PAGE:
Steinitz revealed that Iran has used its Parchin military base for secret tests of technology that could be only be used for a chain reaction to detonate a nuclear weapon. In recent years, Iran has stubbornly blocked the access of International Atomic Energy Agency inspectors to Parchin. At the same time, satellite imagery obtained by a US think tank has clearly shown that Iran was deeply involved in a massive cleanup of some areas of the base – including removing and changing soil to conceal any traces of nuclear materials.
Steinitz and Netanyahu are hoping to influence the world powers, in the nuclear talks that resume next week, to delay the signing of an agreement with Iran that would leave Tehran with significant capabilities to enrich uranium.
The negotiations with these P5+1 world powers – the US, France, Britain, Russia, Germany and China – are supposed to end with a permanent agreement in around two months. Over the last weeks, senior officials in the Obama administration leaked some ideas that could form the basis of an agreement with Iran.
One idea is that Iranian centrifuges will not be dismantled but will rather be disconnected from the system that fuels and connects them. Another idea under consideration is to allow Iran to keep some 5,000 centrifuges, which would put Tehran in a good position to enrich high-level weapons-grade uranium in the future if it chose to do so.
These offers have infuriated Jerusalem. Israel’s position is that in any agreement, Iran would have to dismantle all its centrifuges or only be able to keep around 1,000, which would prevent it from enriching uranium to a high level.
The latest developments in the Middle East have hardened Iran’s bargaining position in the nuclear talks. On one hand, Iranian President Hassan Rouhani and his associates are interested in a permanent agreement on the nuclear issue that will remove the painful sanctions still crippling their economy.
On the other hand, as the master of “bazaar-style” negotiating, Iran’s leaders sense they can reach a better deal by standing firm. Iran feels the West wants to see it as a de facto partner in the coalition that is forming against Islamic State. Even the accomplishments of the Shi’ites in Yemen, who control large parts of the capital, Sanaa, encourage the Iranians and give them hope that regional events and time are in their favor.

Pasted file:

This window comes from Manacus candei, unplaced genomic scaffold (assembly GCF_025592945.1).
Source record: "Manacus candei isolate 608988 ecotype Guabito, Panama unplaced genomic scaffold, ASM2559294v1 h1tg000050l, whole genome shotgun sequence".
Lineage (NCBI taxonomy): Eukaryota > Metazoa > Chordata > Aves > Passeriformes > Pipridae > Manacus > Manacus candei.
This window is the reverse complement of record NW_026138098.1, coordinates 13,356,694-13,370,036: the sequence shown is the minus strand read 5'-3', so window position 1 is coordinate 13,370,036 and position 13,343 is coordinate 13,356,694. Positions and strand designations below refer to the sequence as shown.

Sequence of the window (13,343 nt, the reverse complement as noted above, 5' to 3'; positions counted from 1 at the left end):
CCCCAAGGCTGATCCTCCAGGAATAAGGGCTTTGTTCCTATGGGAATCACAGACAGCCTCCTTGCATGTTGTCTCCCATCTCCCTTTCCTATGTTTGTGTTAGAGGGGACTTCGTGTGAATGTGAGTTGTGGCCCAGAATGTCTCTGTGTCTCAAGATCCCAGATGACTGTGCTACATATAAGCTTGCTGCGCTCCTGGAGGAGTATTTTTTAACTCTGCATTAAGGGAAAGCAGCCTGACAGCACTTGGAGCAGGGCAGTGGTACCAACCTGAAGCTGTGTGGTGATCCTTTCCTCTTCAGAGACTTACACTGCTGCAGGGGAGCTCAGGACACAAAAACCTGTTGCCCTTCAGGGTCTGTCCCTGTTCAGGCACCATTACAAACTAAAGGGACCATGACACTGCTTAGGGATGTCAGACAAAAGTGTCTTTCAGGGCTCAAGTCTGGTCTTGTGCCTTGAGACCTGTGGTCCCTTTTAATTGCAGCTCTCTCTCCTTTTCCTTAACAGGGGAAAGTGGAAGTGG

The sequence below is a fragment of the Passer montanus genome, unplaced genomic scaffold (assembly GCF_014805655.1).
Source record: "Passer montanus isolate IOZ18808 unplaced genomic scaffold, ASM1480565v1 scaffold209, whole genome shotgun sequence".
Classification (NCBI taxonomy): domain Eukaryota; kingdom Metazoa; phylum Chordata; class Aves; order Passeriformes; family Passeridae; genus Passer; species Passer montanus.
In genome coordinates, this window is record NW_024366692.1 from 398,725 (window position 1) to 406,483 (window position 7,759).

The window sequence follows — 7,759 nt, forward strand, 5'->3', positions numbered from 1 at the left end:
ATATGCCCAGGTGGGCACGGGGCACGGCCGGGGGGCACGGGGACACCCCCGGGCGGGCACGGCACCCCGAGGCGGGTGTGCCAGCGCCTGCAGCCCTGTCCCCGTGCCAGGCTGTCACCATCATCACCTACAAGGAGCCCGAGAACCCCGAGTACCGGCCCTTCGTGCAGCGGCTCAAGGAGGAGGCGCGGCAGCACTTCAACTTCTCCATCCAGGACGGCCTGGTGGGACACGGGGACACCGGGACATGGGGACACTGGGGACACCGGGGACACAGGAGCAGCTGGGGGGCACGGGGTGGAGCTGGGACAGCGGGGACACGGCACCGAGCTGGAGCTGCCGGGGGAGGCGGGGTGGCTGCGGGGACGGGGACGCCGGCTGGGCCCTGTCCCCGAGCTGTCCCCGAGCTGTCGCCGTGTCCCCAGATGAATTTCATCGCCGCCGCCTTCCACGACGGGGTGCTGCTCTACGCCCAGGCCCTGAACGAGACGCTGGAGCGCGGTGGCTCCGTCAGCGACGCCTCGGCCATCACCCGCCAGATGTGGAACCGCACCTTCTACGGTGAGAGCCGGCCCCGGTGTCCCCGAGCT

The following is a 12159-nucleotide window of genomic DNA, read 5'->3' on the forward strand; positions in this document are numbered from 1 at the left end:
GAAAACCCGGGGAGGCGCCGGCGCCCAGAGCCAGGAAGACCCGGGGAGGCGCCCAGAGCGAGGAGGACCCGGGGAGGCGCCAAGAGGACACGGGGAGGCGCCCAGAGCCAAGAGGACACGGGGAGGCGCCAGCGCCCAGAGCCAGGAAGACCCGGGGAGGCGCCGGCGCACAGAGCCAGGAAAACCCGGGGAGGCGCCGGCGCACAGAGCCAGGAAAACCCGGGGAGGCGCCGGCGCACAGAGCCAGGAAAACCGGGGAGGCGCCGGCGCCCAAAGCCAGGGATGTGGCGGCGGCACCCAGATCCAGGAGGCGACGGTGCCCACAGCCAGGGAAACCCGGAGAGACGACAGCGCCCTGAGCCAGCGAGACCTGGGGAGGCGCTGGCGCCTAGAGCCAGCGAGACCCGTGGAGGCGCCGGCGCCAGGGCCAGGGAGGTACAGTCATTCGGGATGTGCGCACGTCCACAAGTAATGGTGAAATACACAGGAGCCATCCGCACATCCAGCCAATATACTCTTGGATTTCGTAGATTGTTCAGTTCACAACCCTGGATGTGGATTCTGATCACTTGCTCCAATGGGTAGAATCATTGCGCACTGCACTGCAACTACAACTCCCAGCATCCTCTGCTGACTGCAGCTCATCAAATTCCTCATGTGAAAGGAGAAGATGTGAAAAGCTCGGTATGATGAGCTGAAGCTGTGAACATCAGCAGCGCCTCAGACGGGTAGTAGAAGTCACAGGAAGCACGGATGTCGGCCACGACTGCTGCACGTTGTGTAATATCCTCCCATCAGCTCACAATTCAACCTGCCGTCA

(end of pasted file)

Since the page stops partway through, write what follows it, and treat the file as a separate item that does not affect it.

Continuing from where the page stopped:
Iran could still miscalculate – but Netanyahu doesn’t want to count on it. For him, relations between Iran and Israel are a zero-sum game. Any Iranian achievements – even minor – and any Western concessions to Iran are a loss for Israel.
More than five years ago, when he was elected prime minister for the second time, Netanyahu was advised by commentators and some in the intelligence and security establishment to adopt a twofold complimentary policy.
To make concessions in the peace front with the Palestinians would have gained him the support of the US, the Arab world and probably most of the world’s nations, and as a reward Israel would have been allowed to bomb Iran’s nuclear sites.
Netanyahu ignored the advice and did neither. Now, he and Israel are facing the consequences.
In regard to the Palestinian question, Israel is isolated more than ever.
In respect to Tehran, it doesn’t have a viable, doable and believable military option – while the chances for an international deal that leave Iran as a threshold nuclear state are growing.
Yossi Melman blogs at www.Israelspy.com and tweets at yossi_melman